• Anna Campbell

9 surprisingly easy ways to stop your silver clay from drying out (and what to do if it does!)

Silver clay is a fantastic material made up of recycled silver particles, an organic binder and water. It’s a really flexible and forgiving way of working with silver but one thing that people worry about is that the clay will dry out quickly. While the clay will get dry, and it is meant to, there are lots of things that will help slow this down so here are some tips

1. Do your designing and preparation before you start

The clay is best fresh from the packet so make sure you are ready before you even open it up. Decide on your design and have all your materials and equipment ready to hand so you can get started straight away

2. Be careful how you handle it

Some people have hot hands! Even if you don’t you should avoid handling the clay in the palms of your hand as much as possible as you’ll just be taking the moisture out of it. Handle it in your fingertips

3. Buy packs of clay in smaller quantities

I know the 50g pack can be cheaper gram for gram but inside it has two 25g packets which is quite a lot, depending on what you are making. I tend to buy the 10g packets of the clay and then open up more when I need.

4. Keep your working clay in a moist environment

While you’re working on a piece wrap up your excess clay tightly. You can either do that in some cling film or in the wrapper it comes in. Then wrap a damp piece of kitchen roll or a baby wipe around the plastic. This will keep it moist for use later (thanks to Joy Funnell for this tip).

5. Storage for your unused opened clay

If you have some clay left and don’t want to use it you can store it. Metal Clay Ltd sell a moisturising storage pot which has great reviews. I have a small Tupperware pot that has a damp sponge in the bottom. I put my wrapped clay in and find it keeps it ready to use for a few weeks, just make sure the sponge hasn’t dried out.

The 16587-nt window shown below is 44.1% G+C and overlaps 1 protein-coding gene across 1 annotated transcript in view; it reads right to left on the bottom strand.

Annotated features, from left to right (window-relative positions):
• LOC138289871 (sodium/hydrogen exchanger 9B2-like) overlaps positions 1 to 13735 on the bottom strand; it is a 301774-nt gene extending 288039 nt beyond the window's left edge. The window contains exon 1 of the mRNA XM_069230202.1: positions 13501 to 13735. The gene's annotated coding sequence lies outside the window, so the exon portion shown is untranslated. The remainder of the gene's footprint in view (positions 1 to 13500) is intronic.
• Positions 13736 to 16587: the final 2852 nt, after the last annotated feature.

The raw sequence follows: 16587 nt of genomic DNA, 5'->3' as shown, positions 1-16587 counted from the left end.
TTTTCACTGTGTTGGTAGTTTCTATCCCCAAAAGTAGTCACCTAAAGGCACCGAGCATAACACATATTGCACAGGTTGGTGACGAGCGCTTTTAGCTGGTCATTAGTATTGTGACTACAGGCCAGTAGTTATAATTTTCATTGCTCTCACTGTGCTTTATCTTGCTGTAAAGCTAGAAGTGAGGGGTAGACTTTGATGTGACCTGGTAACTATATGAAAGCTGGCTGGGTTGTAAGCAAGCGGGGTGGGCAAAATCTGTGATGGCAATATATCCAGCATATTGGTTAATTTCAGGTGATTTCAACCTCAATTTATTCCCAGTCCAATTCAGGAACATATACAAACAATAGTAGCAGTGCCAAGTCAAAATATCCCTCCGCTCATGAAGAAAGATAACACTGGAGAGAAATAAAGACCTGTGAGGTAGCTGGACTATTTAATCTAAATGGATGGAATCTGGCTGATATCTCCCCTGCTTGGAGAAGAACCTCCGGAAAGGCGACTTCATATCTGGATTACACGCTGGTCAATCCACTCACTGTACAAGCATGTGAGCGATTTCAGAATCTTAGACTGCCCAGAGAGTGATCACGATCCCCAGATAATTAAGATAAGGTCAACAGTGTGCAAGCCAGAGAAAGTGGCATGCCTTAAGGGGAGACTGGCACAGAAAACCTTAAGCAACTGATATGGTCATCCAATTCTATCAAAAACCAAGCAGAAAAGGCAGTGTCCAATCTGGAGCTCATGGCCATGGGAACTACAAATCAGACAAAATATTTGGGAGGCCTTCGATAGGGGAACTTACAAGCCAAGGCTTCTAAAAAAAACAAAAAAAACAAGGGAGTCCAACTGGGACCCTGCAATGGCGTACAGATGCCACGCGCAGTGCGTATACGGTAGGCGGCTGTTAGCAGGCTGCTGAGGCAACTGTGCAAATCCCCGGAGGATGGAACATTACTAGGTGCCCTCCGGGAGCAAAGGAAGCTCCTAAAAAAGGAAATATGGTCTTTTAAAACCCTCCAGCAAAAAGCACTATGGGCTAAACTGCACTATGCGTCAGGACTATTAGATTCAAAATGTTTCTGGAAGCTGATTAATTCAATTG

6. Incorporate the last bits of clay into a fresh packet

When I have a little bit of clay left over I will usually add it into a fresh packet of clay. I suggest you don’t add more than 10% the size of the fresh clay or you can lose the benefit of the freshly opened packet. So if you have a 10g pack of fresh clay don't add more than 1g of drier clay to it.

When you are adding the drier clay ensure you’ve mixed it in well by repeatedly rolling and folding the clay.

7. Try PMC Aqua

PMC have come up with a product called PMC Aqua. I tend to use Art Clay more than PMC but I have experimented with using PMC Aqua with it and it works just as well as with PMC silver in my experience. If your clay is starting to dry out and crack at the edges when you roll it out you can use this. Use 5 drops of the Aqua for every 5g of clay. Fold and roll the clay a few times and then let it ‘rest’ for 10 minutes. I have personally found it is better than water alone for getting the clay back into a good working condition.

8. Try PMC Flex

If you do really struggle with clay drying out on you then consider giving PMC Flex a try. It remains flexible even when dry so is a good choice if are designing a piece that will benefit from that flexibility.

9. Make it into paste

If you do have dried clay you can make it into paste by grinding it up and adding water or paste maker

If all else fails then grind it up and start again!

One of the great things about silver clay is that if you don’t like what you’ve made you can grind it up and make it back into clay! Here is a 2 minute video on how to do just that. Instead of water (as shown in the video) you can also use PMC Aqua.

Silver clay is an excellent material to work with and if you are careful with it you can use up every last bit!

Keep Reading

To learn more about working with silver clay take a look at these:

The top mistakes newbies to metal clay make (and how to avoid making them yourself)

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